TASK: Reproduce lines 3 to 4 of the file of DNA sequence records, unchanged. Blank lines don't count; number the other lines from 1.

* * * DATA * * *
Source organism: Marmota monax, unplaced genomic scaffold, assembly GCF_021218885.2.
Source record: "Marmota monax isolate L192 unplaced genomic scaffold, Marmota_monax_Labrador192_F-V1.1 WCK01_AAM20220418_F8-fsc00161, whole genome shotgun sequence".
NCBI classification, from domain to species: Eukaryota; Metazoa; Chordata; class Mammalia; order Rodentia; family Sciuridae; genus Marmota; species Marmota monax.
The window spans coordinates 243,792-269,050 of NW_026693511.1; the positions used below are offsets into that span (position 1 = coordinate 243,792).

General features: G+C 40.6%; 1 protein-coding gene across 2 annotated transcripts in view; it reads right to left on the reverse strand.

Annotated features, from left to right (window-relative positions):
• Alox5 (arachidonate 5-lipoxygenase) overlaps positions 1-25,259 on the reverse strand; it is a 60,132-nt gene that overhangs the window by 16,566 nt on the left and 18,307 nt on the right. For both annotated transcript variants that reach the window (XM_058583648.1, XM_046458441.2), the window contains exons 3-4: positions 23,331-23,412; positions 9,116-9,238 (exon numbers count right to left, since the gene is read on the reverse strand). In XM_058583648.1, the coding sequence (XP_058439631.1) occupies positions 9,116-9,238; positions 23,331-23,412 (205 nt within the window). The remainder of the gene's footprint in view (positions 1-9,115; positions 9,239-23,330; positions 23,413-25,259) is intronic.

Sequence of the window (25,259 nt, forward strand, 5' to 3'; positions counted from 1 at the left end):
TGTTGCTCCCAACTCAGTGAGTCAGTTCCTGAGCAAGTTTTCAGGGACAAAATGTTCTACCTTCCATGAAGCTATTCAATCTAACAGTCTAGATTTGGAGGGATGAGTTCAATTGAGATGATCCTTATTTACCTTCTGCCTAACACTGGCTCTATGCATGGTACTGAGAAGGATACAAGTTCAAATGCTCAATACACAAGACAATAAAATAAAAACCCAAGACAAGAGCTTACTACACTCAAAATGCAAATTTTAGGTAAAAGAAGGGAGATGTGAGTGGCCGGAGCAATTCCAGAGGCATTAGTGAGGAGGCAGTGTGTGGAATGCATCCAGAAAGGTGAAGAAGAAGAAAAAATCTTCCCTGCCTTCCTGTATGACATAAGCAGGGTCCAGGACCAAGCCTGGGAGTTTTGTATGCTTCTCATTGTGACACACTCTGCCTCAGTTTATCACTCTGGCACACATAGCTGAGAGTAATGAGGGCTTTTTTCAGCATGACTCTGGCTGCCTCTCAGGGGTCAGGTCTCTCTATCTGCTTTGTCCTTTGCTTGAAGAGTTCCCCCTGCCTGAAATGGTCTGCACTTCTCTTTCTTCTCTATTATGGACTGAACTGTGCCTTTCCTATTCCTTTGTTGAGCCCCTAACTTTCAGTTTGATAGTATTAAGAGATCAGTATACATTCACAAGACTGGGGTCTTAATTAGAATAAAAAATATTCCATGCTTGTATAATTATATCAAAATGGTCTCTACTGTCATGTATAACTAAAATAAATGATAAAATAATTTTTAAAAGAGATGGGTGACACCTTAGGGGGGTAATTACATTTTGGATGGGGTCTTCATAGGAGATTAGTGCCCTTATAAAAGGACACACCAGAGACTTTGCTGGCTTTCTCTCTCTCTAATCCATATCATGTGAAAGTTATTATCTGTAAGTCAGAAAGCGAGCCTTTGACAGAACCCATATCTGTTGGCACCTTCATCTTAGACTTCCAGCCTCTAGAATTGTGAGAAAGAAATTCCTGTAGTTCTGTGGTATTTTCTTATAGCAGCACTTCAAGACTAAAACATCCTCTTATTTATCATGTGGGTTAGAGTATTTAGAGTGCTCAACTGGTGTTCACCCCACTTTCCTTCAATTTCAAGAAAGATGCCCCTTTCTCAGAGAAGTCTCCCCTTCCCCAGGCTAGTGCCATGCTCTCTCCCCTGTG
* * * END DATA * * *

NCBI classification, from domain to species: Eukaryota; Metazoa; Chordata; class Mammalia; order Rodentia; family Sciuridae; genus Marmota; species Marmota monax.
The window spans coordinates 243,792-269,050 of NW_026693511.1; the positions used below are offsets into that span (position 1 = coordinate 243,792).